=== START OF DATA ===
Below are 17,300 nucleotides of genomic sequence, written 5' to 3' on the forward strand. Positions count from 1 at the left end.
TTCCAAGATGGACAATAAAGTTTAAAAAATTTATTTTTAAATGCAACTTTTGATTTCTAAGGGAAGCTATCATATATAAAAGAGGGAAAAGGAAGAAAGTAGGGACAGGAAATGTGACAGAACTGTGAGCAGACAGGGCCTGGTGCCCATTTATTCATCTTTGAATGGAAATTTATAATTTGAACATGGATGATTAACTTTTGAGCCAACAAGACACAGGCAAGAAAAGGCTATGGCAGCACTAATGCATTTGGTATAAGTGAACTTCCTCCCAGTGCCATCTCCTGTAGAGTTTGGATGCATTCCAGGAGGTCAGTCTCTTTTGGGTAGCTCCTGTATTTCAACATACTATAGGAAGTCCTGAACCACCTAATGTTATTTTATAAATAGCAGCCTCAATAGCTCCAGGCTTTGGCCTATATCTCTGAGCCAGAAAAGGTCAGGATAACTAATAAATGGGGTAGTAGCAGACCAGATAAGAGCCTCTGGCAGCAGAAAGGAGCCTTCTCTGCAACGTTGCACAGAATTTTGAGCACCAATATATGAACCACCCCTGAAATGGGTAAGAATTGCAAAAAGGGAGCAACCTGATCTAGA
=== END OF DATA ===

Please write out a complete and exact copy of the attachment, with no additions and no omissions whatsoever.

Below are 17,300 nucleotides of genomic sequence, written 5' to 3' on the forward strand. Positions count from 1 at the left end.
TTCCAAGATGGACAATAAAGTTTAAAAAATTTATTTTTAAATGCAACTTTTGATTTCTAAGGGAAGCTATCATATATAAAAGAGGGAAAAGGAAGAAAGTAGGGACAGGAAATGTGACAGAACTGTGAGCAGACAGGGCCTGGTGCCCATTTATTCATCTTTGAATGGAAATTTATAATTTGAACATGGATGATTAACTTTTGAGCCAACAAGACACAGGCAAGAAAAGGCTATGGCAGCACTAATGCATTTGGTATAAGTGAACTTCCTCCCAGTGCCATCTCCTGTAGAGTTTGGATGCATTCCAGGAGGTCAGTCTCTTTTGGGTAGCTCCTGTATTTCAACATACTATAGGAAGTCCTGAACCACCTAATGTTATTTTATAAATAGCAGCCTCAATAGCTCCAGGCTTTGGCCTATATCTCTGAGCCAGAAAAGGTCAGGATAACTAATAAATGGGGTAGTAGCAGACCAGATAAGAGCCTCTGGCAGCAGAAAGGAGCCTTCTCTGCAACGTTGCACAGAATTTTGAGCACCAATATATGAACCACCCCTGAAATGGGTAAGAATTGCAAAAAGGGAGCAACCTGATCTAGA